3. Vienna Beef Only!

Any native Midwesterner knows that Chicago dogs taste the best when they are Vienna Beef — made by one of the top USDA-approved sausage distributors in the world. Vienna Beef debuted their first hot dog at the 1893 World’s Columbian Exposition in Chicago, and they’ve been cooking a mean dog ever since. With this baseline covered, the Chicago dog begins to take form and it comes time for “the works.”

4. “The Works”

Here is when it gets good.

The first ingredient is yellow mustard. The trick is to swirl the mustard in a zig zag motion along the length of the hot dog, leaving half inch gaps between each zig and zag.

Next up: relish. The preferred Chicago-dog kind is lime green relish, which is rich in flavor and perfectly diced.

After the relish, comes a sprinkling of onions. Heavy on the relish, light on the onions.

5. The “Salad”

The “salad” portion of the hot dog — tomatoes, pickles and sport peppers — is crucial. This is where some people get lazy, but keep pushing, it will be worth it. The tomatoes have to be strategically placed in the crease of the bun, and the pickle spear must be placed opposite the tomatoes. This crunchy fella adds the perfect complement to the sweet relish.

Next, two sport peppers are placed atop the pile of goodies — facing the same direction as the tomatoes, obviously. The final piece of the puzzle — the celery salt — is lightly sprinkled over the entire hot dog. With a perfectly made Chicago dog in hand, the next logical step is to eat it.

6. 5-Bite Rule

If your Chicago-style dog has been made properly, you will taste every ingredient in each bite. There are two final important things to remember when eating a Chicago dog.

The first is to leave everything on the hot dog. Some patrons become overwhelmed at the rainbow of ingredients before them and feel the need to remove the pickle spear or rearrange the tomatoes — but I assure you, you will ruin the experience.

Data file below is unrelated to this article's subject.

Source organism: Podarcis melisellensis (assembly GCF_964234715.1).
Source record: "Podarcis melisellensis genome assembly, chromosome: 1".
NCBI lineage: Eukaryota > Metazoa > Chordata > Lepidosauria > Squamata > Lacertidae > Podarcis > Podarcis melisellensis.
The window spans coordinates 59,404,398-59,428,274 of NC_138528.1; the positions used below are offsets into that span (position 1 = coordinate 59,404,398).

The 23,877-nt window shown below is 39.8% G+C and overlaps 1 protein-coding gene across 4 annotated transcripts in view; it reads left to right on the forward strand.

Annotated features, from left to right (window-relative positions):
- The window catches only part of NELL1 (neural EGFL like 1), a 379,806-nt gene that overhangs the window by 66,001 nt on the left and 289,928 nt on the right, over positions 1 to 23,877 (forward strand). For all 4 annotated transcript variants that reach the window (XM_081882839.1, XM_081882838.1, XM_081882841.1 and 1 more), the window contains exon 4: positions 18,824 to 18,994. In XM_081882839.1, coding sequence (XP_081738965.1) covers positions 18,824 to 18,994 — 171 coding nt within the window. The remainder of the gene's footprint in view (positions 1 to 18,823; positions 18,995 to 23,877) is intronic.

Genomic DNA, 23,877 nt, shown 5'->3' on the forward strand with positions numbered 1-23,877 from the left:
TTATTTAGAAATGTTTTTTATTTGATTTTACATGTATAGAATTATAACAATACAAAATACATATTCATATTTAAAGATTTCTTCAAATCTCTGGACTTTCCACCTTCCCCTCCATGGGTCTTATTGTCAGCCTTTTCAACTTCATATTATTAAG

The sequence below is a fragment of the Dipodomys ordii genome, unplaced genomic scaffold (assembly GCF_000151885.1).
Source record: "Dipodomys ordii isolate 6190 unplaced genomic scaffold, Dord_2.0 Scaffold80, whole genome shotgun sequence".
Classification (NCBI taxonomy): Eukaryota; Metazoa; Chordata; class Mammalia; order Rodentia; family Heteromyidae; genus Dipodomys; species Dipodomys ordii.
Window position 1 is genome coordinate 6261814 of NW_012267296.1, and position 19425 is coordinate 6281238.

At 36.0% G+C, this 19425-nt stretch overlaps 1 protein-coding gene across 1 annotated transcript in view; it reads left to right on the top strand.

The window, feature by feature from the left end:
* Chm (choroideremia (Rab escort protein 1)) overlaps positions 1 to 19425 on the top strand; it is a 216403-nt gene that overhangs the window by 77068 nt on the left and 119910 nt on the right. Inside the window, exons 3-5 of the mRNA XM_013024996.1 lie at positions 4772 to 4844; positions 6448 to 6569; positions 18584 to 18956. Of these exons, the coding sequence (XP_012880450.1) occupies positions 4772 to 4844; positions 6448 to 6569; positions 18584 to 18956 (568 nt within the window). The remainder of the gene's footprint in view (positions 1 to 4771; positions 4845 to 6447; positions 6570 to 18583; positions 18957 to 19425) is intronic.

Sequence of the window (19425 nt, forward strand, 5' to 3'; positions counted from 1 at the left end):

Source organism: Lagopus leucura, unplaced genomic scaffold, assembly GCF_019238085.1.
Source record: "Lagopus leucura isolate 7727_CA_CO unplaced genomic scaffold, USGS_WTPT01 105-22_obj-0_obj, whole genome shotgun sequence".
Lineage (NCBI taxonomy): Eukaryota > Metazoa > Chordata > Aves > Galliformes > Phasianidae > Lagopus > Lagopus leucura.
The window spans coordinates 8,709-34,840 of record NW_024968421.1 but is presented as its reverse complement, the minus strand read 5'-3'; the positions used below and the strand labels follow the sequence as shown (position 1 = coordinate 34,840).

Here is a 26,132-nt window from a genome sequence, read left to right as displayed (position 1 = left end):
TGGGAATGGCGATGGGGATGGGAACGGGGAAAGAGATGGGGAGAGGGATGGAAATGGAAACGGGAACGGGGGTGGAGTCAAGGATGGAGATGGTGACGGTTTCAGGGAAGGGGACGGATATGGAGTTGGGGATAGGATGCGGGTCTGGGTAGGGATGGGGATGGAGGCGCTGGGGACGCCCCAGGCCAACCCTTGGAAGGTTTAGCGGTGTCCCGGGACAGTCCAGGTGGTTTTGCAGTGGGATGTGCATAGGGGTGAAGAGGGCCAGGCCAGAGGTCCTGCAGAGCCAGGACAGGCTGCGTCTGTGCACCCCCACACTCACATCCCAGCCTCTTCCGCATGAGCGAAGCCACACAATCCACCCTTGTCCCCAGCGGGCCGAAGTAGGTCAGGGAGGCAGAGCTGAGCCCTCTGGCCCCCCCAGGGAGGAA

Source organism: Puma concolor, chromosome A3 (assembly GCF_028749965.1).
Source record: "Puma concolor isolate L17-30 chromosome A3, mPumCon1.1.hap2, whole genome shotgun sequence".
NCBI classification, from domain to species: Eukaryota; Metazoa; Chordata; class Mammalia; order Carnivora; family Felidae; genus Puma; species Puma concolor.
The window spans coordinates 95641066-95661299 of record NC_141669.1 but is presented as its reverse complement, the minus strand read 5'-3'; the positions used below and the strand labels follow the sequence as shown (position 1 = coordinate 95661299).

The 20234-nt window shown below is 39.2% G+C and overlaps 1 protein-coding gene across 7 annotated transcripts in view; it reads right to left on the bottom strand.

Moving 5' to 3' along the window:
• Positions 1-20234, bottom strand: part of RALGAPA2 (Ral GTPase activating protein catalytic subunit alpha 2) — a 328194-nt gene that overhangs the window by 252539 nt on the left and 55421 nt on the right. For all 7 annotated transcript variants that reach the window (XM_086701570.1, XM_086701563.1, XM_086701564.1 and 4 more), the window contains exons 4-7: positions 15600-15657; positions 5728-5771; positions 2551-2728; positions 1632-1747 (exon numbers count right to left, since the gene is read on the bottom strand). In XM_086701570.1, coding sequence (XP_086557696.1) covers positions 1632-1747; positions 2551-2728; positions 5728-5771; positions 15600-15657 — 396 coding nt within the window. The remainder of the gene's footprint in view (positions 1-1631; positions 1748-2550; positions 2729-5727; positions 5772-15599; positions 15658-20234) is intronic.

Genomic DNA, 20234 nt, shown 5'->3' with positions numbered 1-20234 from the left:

The second caveat is the 5-bite rule. Your hot dog should be consumed in no less/no more than 5 bites. A rule often forgotten, the 5-bite rule is a good way to pace yourself when devouring a delicious hot dog.

The History of Vienna Beef

Vienna® Beef was founded in 1893. Austrian-Hungarian immigrants Emil Reichel and Sam Ladany introduced their family frankfurter recipe at the legendary Columbian Exposition. The hot dog was a hit, and Vienna® Beef was born. More than 124 years later, we’re still making our sausages the old-fashioned way, with premium domestic beef and our original recipe, made to the highest of quality standards and hickory-smoked for authentic flavor.

8 all-beef hot dogs
2 pounds potatoes, unpeeled and cut in 3 x 1/2-inch thick planks
8 hot dog buns
1 cup minced onions
1 cup diced fresh tomatoes
1 cup yellow mustard
1 cup sweet pickle relish
sport peppers, to taste (or pepperoncini peppers if you can't get sport peppers)
celery salt, to taste

Preheat oil in a deep-fryer or 1-inch deep in a deep, heavy skillet.

Fill a pan with water and bring to a boil over medium-high heat. Add the hot dogs and reduce the heat to a simmer. Cover the pan and let the hot dogs cook for 6-8 minutes. Turn off the heat.

Meanwhile, add the potatoes to the deep fryer and cook for 4-6 minutes, turning as needed, until browned on all sides. Remove from the oil with a slotted spoon and let drain on paper toweling. Sprinkle the fries with salt and pepper.

Remove the hot dogs from the water and place one hot dog in each hot dog bun. Top each hot dog with 2 tablespoons of the onions, 2 tablespoons of the tomatoes, 2 tablespoons of the mustard, and 2 tablespoons of the relish. Add sport peppers and celery salt as desired.

To serve Chicago-style, place one of the dressed hot dogs in the center of a piece of brown paper or deli wrap. Add a serving of fries next to the bun. Wrap the hot dog and fries in the paper and serve immediately.

Watch the video: Greektown3 (July 2022).